Water Purification Pump

Discussion in 'Camping, Hiking, Cooking' started by Steve Call, Apr 17, 2011.

  1. Hey, I need to buy a new water purification pump for backpacking/fishing this summer. First trip of the season is in three weeks. Any recommendations? The last couple did the job but I found them awkward and tiring when pumping more than a quart either because they were slow and/or the handle didn't permit a good grip.
  2. MSR Mini-waterworks. Packs small and light, pumps well. Pretty easy to field strip, clean and rebuild. Make sure you get a spare ball for inside the valve.
  3. If you want fast, efficient and effective, there is only one: MSR HyperFlow. I recently tested this for Backpacker. Put more than 750 liters through it. Average pump rate of up to 3 LITERS PER MINUTE!!!

    See my review here:


    Product info here:

    You can also find other filters reviewed in that same gear package


  4. Thanks for weighing in Dan. I'm in the market this year for a filter to replace my old MSR (which would be lucky to pump 3 liters a day, it's so damned slow.) Your positive review stands in stark contrast to the reader feedback below it. How do you reconcile such divergent opinions?

    As a follow-up, I just checked out the same filter at REI.com and found many more of the same negative comments about clogging and freezing, resulting in it earning a rating of just 3 of 5 possible stars.


  5. I can only report my own field test findings, and those of my colleagues. Backpacker gave the HyperFlow an Editor's Choice award in 2008 when it first came out -- a few test units were used by a dozen editors and contributors for hundreds of days of use. Like any filter, if you use it solely in turbid water it will clog. And like any product, there might be a few problem units in the production run. But of the three units I've used in the last 4 years, I've not seen a better, faster pump filter. In fact, I've never clogged one before sending it back (sometimes after a fully season's use -- usually 30-50 nights on the trails now). I won't get into the specific reader comments, except to say if the one commenter was truly told by an REI employee that it was only good for "filtering snowmelt" than REI has some serious problems in finding qualified staff.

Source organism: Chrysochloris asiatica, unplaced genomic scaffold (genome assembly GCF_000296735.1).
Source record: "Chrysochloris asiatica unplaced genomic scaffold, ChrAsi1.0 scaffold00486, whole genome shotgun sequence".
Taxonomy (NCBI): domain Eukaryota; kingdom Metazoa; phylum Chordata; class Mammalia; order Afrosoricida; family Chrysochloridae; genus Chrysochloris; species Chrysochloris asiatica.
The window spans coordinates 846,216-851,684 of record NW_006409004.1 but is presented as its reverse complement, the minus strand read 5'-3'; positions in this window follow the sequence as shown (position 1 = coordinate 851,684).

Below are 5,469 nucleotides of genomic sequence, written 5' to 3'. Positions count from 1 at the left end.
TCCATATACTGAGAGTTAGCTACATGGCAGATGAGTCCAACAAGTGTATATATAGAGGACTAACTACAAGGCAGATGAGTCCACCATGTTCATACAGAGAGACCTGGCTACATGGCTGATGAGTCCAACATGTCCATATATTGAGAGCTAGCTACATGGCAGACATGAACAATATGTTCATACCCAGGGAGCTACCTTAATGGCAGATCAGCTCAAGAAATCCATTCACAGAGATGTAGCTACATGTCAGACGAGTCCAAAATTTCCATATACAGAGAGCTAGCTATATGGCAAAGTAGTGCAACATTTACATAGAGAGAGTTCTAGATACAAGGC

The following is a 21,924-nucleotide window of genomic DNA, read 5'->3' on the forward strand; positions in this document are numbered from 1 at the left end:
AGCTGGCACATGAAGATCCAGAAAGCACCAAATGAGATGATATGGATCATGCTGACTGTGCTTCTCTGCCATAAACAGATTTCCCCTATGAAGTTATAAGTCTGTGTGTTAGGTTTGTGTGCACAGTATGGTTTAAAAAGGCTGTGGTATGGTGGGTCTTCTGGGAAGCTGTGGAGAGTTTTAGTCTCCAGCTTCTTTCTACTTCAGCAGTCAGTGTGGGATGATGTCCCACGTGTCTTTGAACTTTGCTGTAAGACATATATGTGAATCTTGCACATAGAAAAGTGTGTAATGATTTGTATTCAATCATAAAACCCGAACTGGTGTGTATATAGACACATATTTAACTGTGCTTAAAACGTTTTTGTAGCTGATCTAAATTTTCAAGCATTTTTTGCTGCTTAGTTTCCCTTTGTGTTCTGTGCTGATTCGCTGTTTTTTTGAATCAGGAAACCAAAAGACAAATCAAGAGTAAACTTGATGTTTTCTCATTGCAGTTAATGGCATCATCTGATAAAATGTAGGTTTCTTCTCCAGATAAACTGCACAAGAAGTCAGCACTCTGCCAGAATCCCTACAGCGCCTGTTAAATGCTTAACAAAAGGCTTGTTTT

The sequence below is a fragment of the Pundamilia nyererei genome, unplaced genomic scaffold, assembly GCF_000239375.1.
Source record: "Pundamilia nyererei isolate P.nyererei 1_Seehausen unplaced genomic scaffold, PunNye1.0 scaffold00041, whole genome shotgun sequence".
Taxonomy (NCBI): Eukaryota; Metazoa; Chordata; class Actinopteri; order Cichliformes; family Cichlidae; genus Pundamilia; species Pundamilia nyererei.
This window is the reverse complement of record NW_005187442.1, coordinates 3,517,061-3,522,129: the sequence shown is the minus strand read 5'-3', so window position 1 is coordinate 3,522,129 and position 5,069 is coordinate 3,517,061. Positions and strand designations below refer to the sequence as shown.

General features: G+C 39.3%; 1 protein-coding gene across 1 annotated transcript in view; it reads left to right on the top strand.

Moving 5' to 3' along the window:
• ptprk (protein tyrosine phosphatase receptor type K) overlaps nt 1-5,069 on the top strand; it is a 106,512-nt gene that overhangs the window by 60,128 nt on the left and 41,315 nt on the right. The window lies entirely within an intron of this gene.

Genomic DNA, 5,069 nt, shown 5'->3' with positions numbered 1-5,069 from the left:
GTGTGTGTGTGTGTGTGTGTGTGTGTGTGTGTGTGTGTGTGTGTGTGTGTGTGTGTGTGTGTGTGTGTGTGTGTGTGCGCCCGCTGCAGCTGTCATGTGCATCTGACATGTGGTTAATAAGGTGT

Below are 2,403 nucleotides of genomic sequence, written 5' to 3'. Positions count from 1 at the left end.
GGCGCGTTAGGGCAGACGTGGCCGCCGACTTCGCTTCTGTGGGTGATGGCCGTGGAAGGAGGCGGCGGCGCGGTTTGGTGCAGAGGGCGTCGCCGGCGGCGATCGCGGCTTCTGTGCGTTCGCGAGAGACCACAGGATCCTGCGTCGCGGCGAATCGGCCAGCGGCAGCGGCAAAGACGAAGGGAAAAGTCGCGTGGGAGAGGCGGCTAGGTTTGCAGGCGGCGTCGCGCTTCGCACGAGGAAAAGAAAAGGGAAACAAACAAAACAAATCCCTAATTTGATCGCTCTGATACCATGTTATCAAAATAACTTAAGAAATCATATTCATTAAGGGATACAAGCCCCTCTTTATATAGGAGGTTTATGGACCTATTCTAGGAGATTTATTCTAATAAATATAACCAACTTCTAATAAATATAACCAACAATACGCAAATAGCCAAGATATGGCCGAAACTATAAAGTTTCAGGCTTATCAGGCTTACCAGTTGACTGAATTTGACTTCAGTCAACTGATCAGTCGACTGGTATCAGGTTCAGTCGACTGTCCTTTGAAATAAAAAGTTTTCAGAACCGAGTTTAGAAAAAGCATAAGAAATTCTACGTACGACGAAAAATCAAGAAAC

That said, I also really like the Katadyn Hiker. This was my go-to filter for years -- it was first introduced by PUR back in the mid-1990s. (Katadyn bought PUR years ago). Still a very reliable, functional unit. In fact, I used the PUR Hiker solely for a couple years during my core guidebook writing days -- years when I was doing 150-160 nights in a tent per year and hiking 1,500 to 2,000 miles per year.

    One additional consideration: MSR is a local company (I think this filter might still be made locally down south of Spokane Street -- I'm not sure) and if you have a problem with the unit, they will replace it quickly, I'm sure.
  6. I've not seen or used the Hyper-Flow. I'm in the market because of problems with the MSR mini. I'm on the second one - the first was replaced at no cost, but the problem continues. All of my use has been with clear water from mountain streams. The volume of the Hyper-Flow is desirable, but to be honest I'm worried about performance. I'll take a look at the Katadyn. Thanks.
  7. Sounds reasonable, I guess. Again, my experience (and the experiences of more than a dozen editors who have significant time in the field with a wide variety of products) is that the HyperFlow is a durable, dependable product. But so is the Katadyn Hiker (though its significantly heavier). If you want really straightforward simplicity, go with the SteriPen purifier -- uses UV light to kill all the nasties, and a simple pre-filter can be made with a coffee filters to strain out solids/sand/etc. The SteriPen is actually a great little tool, especially if you travel abroad since it is a true purifier (i.e. kills viruses) while filters only get bacteria, cysts (most of them) and organisms bigger than the filter pores.
  8. I've used the Katadyn Hiker for years - first one was made by PUR. It's been very reliable, but seeing that the HyperFlow is a third lighter, and my affinity for ultralight, I'll keep it in mind.

  9. Wow sounds like I need to pump the water through a small 30 micron oil filter, & then run the water through a old time stone gas filter, (new of course), then for keeping out the shits & giggles, flush the remaining liquid through some coffee filters, sterilize the water through a still, then hit it with a battery operated led UV light, add about a tbsp of bleach per gallon, Then let it sit open to the air till the bleach oxidizes/evaporates, about 24 hours if I'm close to being on the button.

    Now that would make it safe & potable drinking water, right?
  10. Dan,

    Thanks for your responses to my earlier posts about adverse customer comments on the HyperFlow filter. It's always tempting to draw conclusions based on a sampling of feedback, but the larger question is how many satisfied users there are who have simply not weighed in. In other words, what's the proportion of dissatisfied users compared with the total universe of owners?